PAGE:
Aviation industry stakeholders posit that Nigeria will gain a lot more if it embraces the visa on arrival policy, writes Chinedu Eze writes
Visa on arrival policy has supported economic activities in many countries in Africa. Because of its many gains in many areas, which include government revenue, tourism and increase in passenger traffic for local airlines; many stakeholders have called for the adoption of the policy.
They explained that visa on arrival, as practiced in some African countries, do not require prior notice like e-visa, where the applicant would make request online and pay, which they deemed cumbersome.
President Mohamadu Buhari, had announced Nigeria would offer visa on arrival for Africans. He had while holding a meeting in Egypt, December 11, 2019, assuring that the new policy would be implemented from January 2020.
But since then the Nigerian Immigration Service, THISDAY learnt, was yet to fully implement the policy.
The Mix Up
On January 6, Nigeria Immigration Service (NIS) issued a public release, detailing what it described as visa on arrival on its website.
It had stated that, “This is to notify the General Public that Nigeria Immigration Service has rolled out a new Visa on Arrival Application Process for all Business Travelers and African Union (AU) countries, except for ECOWAS member countries.”
According to details on the NIS website, the visa on arrival is available to frequently traveled, high net worth investors with business interest in Nigeria; and citizens of African countries.
For African nationals to apply for a visa, they need to visit the NIS portal and follow the instructions after selecting the option, ‘Visa on Arrival’.
But experts have insisted that this is not visa on arrival but e-visa, where the applicant is expected to apply online before he would be worthy to meet the conditions prescribed by Immigration.
They said that you don’t need prior notice before you benefit from visa on arrival. In Ethiopia, Rwanda, Ghana, Mozambique, Seychelles, Kenya where visa on arrival is practiced, passengers arrive the airport with their passport and go to Immigration where they are documented and given visa.
The Chairman of Quits Aviation, a business jet terminal at the Murtala Muhammed International Airport, Lagos, Sam Iwuakoju spoke to THISDAY on the benefits of visa on arrival and emphasised that there should be no more delay in adopting the policy, as Buhari had already given his blessing in what he described as the President’s visionary idea.
“Visa on arrival is highly beneficial to our country and the economy. Other countries that are not up to Nigeria are doing visa on arrival. These include countries like Ghana, which is our neighbour, Kenya, Uganda, Seychelles and Rwanda. Also Mozambique and Ethiopia are operating visa on arrival. For Nigeria to do visa on arrival properly, there should be no pre-arrival process from Abuja. That is not proper visa on arrival but e-visa.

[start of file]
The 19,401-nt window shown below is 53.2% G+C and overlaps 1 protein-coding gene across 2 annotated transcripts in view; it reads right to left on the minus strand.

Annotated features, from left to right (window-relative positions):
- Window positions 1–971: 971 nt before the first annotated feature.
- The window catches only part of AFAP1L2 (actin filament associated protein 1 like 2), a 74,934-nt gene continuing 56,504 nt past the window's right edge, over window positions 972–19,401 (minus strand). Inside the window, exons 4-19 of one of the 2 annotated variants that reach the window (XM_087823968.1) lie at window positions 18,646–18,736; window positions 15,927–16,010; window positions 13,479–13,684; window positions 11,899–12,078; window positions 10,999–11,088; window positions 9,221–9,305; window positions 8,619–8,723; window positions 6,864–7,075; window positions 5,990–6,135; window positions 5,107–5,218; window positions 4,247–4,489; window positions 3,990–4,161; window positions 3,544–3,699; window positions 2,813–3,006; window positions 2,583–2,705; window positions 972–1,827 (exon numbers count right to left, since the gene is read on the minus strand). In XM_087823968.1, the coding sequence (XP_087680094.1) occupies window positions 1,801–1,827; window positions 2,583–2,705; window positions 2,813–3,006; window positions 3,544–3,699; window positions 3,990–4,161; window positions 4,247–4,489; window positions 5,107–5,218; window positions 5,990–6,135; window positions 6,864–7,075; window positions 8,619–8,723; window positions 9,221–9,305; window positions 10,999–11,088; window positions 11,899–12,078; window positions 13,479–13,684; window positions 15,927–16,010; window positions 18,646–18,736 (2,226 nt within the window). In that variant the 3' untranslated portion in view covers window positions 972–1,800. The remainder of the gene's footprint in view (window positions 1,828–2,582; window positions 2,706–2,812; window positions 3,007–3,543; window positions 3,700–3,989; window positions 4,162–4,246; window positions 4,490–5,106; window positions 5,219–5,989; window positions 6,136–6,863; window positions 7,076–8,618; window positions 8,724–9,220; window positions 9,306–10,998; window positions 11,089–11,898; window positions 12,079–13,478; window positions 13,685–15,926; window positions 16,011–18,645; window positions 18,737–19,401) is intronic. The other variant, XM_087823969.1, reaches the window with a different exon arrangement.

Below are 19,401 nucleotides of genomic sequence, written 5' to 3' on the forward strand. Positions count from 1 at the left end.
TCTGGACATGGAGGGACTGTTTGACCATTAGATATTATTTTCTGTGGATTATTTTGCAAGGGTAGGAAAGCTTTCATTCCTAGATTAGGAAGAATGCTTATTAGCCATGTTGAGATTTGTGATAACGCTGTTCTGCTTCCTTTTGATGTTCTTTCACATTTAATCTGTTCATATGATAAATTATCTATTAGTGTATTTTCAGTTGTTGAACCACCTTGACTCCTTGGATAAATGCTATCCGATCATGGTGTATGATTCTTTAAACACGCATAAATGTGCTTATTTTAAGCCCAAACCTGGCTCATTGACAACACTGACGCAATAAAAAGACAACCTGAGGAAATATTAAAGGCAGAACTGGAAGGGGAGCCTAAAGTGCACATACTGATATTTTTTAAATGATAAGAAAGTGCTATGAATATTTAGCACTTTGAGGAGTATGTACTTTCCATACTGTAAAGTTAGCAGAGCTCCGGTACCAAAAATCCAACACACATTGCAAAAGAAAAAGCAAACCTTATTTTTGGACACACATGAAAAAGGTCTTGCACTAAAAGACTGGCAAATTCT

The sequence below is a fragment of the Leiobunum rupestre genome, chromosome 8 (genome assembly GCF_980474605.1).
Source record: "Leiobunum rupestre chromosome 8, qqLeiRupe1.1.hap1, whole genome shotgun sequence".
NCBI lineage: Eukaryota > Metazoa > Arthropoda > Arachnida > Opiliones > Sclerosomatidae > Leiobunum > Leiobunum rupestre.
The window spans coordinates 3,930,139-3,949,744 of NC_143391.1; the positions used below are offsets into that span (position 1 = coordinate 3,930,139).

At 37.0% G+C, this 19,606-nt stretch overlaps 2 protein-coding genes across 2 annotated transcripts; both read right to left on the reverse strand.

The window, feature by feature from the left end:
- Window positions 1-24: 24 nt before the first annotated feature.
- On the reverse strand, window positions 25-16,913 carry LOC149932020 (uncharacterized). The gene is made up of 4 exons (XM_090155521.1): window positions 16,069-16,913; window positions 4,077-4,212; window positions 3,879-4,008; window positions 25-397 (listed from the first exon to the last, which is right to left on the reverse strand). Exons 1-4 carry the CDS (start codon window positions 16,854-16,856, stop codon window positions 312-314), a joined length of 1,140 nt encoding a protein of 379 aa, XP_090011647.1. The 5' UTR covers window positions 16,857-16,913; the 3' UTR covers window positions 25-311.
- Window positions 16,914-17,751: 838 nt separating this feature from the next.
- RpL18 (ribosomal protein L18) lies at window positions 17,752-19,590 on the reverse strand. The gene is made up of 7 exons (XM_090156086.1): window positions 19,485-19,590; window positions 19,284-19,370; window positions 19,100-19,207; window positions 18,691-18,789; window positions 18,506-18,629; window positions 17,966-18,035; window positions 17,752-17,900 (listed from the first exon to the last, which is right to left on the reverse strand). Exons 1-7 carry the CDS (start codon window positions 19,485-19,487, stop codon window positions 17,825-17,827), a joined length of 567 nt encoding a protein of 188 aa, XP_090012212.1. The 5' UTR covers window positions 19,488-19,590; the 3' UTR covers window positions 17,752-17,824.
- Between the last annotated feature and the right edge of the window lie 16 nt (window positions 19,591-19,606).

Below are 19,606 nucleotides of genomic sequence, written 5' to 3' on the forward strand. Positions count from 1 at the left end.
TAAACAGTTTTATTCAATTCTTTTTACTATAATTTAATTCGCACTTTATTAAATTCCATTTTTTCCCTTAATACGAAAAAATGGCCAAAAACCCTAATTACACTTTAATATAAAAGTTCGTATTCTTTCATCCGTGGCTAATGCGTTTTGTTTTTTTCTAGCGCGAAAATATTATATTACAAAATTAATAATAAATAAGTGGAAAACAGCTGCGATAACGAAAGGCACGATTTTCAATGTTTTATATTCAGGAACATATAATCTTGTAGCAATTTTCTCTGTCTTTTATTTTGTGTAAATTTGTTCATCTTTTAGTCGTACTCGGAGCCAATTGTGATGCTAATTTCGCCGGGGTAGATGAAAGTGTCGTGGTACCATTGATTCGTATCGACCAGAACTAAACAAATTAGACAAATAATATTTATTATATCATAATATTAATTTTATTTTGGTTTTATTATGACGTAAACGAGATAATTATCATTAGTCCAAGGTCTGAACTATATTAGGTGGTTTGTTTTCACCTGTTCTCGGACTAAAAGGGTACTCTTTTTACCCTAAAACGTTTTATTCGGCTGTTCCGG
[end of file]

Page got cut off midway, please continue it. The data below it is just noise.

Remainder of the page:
“Nigeria should adopt visa on arrival the way it is being done by other African countries. The proper way refers to the system that looks at the security implication and x-rays applicants to ensure they are not security risk and that way is the adoption of finger print and biometric at the port of entry. By doing that you have data of everybody coming into Nigeria or leaving Nigeria. This is what is practiced in those countries I just mentioned,” he said.
He explained that what Nigeria is doing now as visa on arrival is akin to what is obtainable in Dubai, where those who meant to travel apply online to obtain their visa, but the difference is that while the applicant can obtain his visa online, in the case of Dubai; in Nigeria, the dully filled visa application only is given validity with a visa on arrival.
Iwuajoku, described this as cumbersome process and said that the Nigerian online system is not yet well developed and that explained why many who tried to apply for it experience hiccups with network issues.
“We said we are the giant of Africa. We cannot be the giant of Africa and close our door to people from other countries. We have the population; we have the market and our country is like the Hollywood of Africa.
“We have the entertainment industry; Nollywood industry and others. So most people want to come to Nigeria. By doing that, we open our tourism industry as big business in Nigeria. You cannot make it difficult for people to come into our country, he said.
Iwuajoku, cited example with Ghana and observed that the country liberalised process with visa on arrival and raking in huge revenue for the government.
“Look at Ghana, which is next door to us. You come in from anywhere with your passport, you pay $100. They give you visa on arrival. By paying that $100, government is instantly making money.
“When the man steps out of the airport, he gets a taxi and pays the taxi. He checks into a hotel and pays for the accommodation, pays for the food. This is how the economy works. Nigeria cannot work in isolation. People are laughing at us. We are behind. We must stop doing things in ancient way. We must start visa on arrival regime.